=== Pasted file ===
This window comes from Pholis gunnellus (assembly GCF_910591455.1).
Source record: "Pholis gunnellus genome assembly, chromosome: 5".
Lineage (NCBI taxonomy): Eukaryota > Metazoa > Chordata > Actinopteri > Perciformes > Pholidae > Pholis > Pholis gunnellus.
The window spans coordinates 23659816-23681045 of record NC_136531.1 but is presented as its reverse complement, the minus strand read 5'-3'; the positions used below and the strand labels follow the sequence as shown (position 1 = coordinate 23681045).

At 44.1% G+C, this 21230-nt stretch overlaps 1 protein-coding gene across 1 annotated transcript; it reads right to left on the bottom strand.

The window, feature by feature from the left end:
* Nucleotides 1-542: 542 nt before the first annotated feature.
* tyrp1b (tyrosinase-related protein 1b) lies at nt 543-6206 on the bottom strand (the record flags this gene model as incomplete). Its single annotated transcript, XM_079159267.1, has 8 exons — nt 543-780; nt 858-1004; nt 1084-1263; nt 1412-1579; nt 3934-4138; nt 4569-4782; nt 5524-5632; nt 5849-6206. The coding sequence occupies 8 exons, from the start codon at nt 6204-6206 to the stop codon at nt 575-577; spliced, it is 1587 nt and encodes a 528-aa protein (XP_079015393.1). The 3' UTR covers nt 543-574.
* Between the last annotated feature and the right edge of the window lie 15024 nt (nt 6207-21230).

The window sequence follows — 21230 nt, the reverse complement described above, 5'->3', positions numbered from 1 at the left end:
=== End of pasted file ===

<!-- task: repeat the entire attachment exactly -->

This window comes from Pholis gunnellus (assembly GCF_910591455.1).
Source record: "Pholis gunnellus genome assembly, chromosome: 5".
Lineage (NCBI taxonomy): Eukaryota > Metazoa > Chordata > Actinopteri > Perciformes > Pholidae > Pholis > Pholis gunnellus.
The window spans coordinates 23659816-23681045 of record NC_136531.1 but is presented as its reverse complement, the minus strand read 5'-3'; the positions used below and the strand labels follow the sequence as shown (position 1 = coordinate 23681045).

At 44.1% G+C, this 21230-nt stretch overlaps 1 protein-coding gene across 1 annotated transcript; it reads right to left on the bottom strand.

The window, feature by feature from the left end:
* Nucleotides 1-542: 542 nt before the first annotated feature.
* tyrp1b (tyrosinase-related protein 1b) lies at nt 543-6206 on the bottom strand (the record flags this gene model as incomplete). Its single annotated transcript, XM_079159267.1, has 8 exons — nt 543-780; nt 858-1004; nt 1084-1263; nt 1412-1579; nt 3934-4138; nt 4569-4782; nt 5524-5632; nt 5849-6206. The coding sequence occupies 8 exons, from the start codon at nt 6204-6206 to the stop codon at nt 575-577; spliced, it is 1587 nt and encodes a 528-aa protein (XP_079015393.1). The 3' UTR covers nt 543-574.
* Between the last annotated feature and the right edge of the window lie 15024 nt (nt 6207-21230).

The window sequence follows — 21230 nt, the reverse complement described above, 5'->3', positions numbered from 1 at the left end: